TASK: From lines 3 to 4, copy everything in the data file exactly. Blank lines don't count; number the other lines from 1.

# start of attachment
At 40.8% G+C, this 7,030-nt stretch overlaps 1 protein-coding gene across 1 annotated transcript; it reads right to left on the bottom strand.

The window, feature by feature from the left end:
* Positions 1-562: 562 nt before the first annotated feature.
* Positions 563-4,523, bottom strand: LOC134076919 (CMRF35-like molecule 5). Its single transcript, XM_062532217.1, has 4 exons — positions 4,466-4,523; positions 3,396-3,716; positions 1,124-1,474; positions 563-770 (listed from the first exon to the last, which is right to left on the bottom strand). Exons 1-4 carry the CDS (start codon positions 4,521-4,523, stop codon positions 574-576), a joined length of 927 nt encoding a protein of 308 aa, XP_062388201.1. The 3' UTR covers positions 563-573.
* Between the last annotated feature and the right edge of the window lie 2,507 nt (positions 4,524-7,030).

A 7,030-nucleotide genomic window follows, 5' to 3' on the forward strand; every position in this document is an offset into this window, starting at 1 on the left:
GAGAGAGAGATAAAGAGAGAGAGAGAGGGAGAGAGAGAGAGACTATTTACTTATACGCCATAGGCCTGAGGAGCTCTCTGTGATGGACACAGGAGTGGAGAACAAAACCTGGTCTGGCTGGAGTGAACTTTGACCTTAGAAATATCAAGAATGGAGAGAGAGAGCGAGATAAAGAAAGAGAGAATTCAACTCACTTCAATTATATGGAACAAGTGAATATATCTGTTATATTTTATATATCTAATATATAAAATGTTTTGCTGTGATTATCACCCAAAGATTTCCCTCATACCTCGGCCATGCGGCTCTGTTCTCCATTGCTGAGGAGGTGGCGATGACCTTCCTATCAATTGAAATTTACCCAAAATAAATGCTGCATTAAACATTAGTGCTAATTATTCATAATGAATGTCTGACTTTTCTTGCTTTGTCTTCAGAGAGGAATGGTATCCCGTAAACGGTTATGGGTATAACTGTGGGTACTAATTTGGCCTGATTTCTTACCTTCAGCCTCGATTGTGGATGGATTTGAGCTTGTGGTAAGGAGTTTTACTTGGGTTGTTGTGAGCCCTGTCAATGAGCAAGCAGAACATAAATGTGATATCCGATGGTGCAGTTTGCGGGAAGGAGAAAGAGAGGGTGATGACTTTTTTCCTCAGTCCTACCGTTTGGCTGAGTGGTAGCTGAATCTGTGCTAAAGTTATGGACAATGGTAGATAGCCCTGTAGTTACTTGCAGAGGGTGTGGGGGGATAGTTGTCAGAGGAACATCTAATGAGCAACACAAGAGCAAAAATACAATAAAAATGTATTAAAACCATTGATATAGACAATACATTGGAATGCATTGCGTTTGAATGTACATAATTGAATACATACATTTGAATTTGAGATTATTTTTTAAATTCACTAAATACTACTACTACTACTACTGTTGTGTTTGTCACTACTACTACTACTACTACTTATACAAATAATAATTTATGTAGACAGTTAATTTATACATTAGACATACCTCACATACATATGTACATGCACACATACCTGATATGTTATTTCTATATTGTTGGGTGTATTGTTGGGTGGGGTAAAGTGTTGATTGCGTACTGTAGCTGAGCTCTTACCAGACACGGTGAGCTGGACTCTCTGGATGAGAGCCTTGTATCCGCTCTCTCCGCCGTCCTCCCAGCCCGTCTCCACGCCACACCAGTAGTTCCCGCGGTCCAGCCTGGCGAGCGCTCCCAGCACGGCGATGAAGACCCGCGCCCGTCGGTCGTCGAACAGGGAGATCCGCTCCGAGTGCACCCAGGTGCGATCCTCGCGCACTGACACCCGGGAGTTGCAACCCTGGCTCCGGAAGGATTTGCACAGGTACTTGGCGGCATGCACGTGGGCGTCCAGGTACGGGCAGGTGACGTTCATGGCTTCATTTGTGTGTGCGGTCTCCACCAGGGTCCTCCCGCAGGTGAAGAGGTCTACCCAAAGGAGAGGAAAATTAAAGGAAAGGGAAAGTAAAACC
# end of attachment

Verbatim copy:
* Positions 1-562: 562 nt before the first annotated feature.
* Positions 563-4,523, bottom strand: LOC134076919 (CMRF35-like molecule 5). Its single transcript, XM_062532217.1, has 4 exons — positions 4,466-4,523; positions 3,396-3,716; positions 1,124-1,474; positions 563-770 (listed from the first exon to the last, which is right to left on the bottom strand). Exons 1-4 carry the CDS (start codon positions 4,521-4,523, stop codon positions 574-576), a joined length of 927 nt encoding a protein of 308 aa, XP_062388201.1. The 3' UTR covers positions 563-573.